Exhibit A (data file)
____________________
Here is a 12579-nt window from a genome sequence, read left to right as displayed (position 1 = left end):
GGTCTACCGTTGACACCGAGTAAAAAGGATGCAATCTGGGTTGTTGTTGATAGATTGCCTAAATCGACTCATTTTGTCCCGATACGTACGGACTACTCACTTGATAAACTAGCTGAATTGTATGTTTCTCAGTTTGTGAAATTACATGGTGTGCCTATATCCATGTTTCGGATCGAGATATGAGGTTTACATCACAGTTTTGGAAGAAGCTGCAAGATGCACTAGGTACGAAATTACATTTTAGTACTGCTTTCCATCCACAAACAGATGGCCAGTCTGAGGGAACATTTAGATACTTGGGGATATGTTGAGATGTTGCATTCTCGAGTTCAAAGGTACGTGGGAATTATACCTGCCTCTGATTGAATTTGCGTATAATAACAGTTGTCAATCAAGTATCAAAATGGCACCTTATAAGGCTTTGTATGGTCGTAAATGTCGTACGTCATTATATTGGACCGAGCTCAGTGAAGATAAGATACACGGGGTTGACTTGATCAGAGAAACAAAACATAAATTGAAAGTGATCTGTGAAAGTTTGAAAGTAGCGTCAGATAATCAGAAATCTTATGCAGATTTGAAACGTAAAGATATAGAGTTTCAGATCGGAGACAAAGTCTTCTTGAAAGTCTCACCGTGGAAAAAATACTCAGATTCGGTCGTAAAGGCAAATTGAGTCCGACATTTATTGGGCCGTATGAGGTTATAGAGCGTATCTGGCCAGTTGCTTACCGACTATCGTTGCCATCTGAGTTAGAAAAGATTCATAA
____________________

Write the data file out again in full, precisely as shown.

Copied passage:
Here is a 12579-nt window from a genome sequence, read left to right as displayed (position 1 = left end):
GGTCTACCGTTGACACCGAGTAAAAAGGATGCAATCTGGGTTGTTGTTGATAGATTGCCTAAATCGACTCATTTTGTCCCGATACGTACGGACTACTCACTTGATAAACTAGCTGAATTGTATGTTTCTCAGTTTGTGAAATTACATGGTGTGCCTATATCCATGTTTCGGATCGAGATATGAGGTTTACATCACAGTTTTGGAAGAAGCTGCAAGATGCACTAGGTACGAAATTACATTTTAGTACTGCTTTCCATCCACAAACAGATGGCCAGTCTGAGGGAACATTTAGATACTTGGGGATATGTTGAGATGTTGCATTCTCGAGTTCAAAGGTACGTGGGAATTATACCTGCCTCTGATTGAATTTGCGTATAATAACAGTTGTCAATCAAGTATCAAAATGGCACCTTATAAGGCTTTGTATGGTCGTAAATGTCGTACGTCATTATATTGGACCGAGCTCAGTGAAGATAAGATACACGGGGTTGACTTGATCAGAGAAACAAAACATAAATTGAAAGTGATCTGTGAAAGTTTGAAAGTAGCGTCAGATAATCAGAAATCTTATGCAGATTTGAAACGTAAAGATATAGAGTTTCAGATCGGAGACAAAGTCTTCTTGAAAGTCTCACCGTGGAAAAAATACTCAGATTCGGTCGTAAAGGCAAATTGAGTCCGACATTTATTGGGCCGTATGAGGTTATAGAGCGTATCTGGCCAGTTGCTTACCGACTATCGTTGCCATCTGAGTTAGAAAAGATTCATAA